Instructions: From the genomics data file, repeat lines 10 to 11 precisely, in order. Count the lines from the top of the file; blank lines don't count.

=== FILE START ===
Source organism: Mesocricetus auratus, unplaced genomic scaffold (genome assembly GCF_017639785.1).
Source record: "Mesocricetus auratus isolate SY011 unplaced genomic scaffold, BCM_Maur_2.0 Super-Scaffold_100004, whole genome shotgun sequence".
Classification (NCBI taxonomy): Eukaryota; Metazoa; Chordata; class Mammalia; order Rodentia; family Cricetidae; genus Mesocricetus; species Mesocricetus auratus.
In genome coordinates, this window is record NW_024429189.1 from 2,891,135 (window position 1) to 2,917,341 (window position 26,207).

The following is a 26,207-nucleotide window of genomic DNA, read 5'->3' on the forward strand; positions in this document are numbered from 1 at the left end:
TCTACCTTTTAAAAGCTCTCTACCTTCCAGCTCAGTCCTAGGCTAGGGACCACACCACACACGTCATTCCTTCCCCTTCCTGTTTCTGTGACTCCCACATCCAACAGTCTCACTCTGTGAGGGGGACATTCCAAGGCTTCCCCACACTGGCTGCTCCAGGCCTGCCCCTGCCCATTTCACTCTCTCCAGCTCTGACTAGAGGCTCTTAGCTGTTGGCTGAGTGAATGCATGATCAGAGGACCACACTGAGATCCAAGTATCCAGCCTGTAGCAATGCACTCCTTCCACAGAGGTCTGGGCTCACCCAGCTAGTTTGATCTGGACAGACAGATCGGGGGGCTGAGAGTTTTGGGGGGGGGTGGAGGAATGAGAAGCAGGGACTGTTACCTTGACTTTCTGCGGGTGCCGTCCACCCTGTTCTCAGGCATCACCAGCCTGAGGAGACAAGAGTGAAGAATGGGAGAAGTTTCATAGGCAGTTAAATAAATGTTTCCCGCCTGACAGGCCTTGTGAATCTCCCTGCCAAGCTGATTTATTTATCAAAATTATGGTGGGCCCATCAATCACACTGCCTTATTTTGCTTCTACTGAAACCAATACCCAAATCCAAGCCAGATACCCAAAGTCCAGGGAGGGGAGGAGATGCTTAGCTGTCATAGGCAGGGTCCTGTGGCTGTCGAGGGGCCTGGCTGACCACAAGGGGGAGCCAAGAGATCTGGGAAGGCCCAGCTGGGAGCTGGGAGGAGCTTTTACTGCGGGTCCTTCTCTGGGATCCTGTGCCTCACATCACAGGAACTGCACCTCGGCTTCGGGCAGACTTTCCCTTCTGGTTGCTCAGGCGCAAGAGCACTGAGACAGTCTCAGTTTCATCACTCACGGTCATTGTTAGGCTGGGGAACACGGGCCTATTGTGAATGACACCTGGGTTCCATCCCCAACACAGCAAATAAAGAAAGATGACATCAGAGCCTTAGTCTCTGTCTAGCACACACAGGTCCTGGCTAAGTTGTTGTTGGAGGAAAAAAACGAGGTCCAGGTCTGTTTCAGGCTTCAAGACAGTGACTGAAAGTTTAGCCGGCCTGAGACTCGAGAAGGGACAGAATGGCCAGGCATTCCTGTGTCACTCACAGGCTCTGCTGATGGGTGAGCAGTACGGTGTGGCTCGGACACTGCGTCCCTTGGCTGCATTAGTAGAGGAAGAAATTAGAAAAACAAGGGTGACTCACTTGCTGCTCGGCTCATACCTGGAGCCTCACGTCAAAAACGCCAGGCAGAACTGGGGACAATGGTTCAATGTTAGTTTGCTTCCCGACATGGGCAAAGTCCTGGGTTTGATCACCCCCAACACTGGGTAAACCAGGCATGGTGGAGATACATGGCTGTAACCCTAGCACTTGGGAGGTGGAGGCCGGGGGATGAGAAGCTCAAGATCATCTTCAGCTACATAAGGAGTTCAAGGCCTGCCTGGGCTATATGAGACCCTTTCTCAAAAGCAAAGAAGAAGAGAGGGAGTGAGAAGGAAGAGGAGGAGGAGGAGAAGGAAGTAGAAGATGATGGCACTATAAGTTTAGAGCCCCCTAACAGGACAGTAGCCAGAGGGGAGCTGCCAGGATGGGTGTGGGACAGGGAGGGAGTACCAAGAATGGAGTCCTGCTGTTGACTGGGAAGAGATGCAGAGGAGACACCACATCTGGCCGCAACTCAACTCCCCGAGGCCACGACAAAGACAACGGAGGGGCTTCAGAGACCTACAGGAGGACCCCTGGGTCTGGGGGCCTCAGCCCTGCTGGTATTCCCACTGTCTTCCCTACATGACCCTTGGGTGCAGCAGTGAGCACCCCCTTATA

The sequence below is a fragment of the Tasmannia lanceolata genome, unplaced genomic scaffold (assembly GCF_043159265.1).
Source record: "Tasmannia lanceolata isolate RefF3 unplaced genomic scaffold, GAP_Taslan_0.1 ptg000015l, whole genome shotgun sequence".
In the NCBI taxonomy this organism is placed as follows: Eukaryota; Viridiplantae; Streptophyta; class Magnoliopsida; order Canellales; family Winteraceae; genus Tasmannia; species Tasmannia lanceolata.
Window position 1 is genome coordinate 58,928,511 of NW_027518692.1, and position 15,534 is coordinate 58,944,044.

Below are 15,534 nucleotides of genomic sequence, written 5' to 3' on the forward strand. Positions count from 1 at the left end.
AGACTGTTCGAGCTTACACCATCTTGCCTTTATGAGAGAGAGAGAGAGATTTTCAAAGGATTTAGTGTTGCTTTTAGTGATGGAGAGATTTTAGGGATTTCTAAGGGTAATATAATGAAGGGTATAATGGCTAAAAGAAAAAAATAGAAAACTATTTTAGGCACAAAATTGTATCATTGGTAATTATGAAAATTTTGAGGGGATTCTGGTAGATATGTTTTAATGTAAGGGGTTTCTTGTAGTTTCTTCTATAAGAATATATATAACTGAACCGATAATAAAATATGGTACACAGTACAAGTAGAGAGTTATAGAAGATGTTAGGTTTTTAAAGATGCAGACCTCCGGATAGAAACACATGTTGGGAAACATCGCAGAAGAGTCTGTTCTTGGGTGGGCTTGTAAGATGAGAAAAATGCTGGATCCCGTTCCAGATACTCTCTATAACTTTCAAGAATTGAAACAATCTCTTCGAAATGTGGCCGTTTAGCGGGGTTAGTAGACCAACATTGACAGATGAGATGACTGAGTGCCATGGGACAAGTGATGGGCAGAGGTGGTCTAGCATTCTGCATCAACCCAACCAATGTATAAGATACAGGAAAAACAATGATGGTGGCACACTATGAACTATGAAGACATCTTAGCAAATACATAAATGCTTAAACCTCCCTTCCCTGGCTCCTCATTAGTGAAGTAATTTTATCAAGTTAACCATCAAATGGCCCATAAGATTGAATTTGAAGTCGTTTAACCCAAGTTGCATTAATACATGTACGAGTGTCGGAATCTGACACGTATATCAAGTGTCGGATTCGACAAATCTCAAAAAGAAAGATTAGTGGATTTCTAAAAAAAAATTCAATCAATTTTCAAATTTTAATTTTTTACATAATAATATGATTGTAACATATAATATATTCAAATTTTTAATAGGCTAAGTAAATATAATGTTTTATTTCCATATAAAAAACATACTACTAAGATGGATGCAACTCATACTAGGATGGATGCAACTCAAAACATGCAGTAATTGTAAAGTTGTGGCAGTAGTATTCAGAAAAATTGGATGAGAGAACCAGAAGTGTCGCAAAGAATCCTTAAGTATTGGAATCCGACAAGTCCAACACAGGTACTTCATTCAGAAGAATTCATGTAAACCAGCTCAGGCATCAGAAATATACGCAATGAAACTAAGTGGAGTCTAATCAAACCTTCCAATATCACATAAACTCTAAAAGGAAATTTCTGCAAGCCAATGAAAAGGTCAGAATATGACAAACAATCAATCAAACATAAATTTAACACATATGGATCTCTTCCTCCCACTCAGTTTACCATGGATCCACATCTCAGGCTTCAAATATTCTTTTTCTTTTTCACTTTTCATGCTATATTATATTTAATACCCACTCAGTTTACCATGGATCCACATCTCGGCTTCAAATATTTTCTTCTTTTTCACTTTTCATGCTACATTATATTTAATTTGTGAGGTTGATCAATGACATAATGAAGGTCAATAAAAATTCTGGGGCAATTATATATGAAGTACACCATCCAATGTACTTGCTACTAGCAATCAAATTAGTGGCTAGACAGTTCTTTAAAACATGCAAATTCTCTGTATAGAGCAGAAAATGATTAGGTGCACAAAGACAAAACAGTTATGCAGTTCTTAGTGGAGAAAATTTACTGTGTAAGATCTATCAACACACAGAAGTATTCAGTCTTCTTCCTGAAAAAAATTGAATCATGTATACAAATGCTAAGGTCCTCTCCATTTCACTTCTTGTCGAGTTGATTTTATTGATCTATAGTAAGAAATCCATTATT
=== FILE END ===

Window position 1 is genome coordinate 58,928,511 of NW_027518692.1, and position 15,534 is coordinate 58,944,044.

Below are 15,534 nucleotides of genomic sequence, written 5' to 3' on the forward strand. Positions count from 1 at the left end.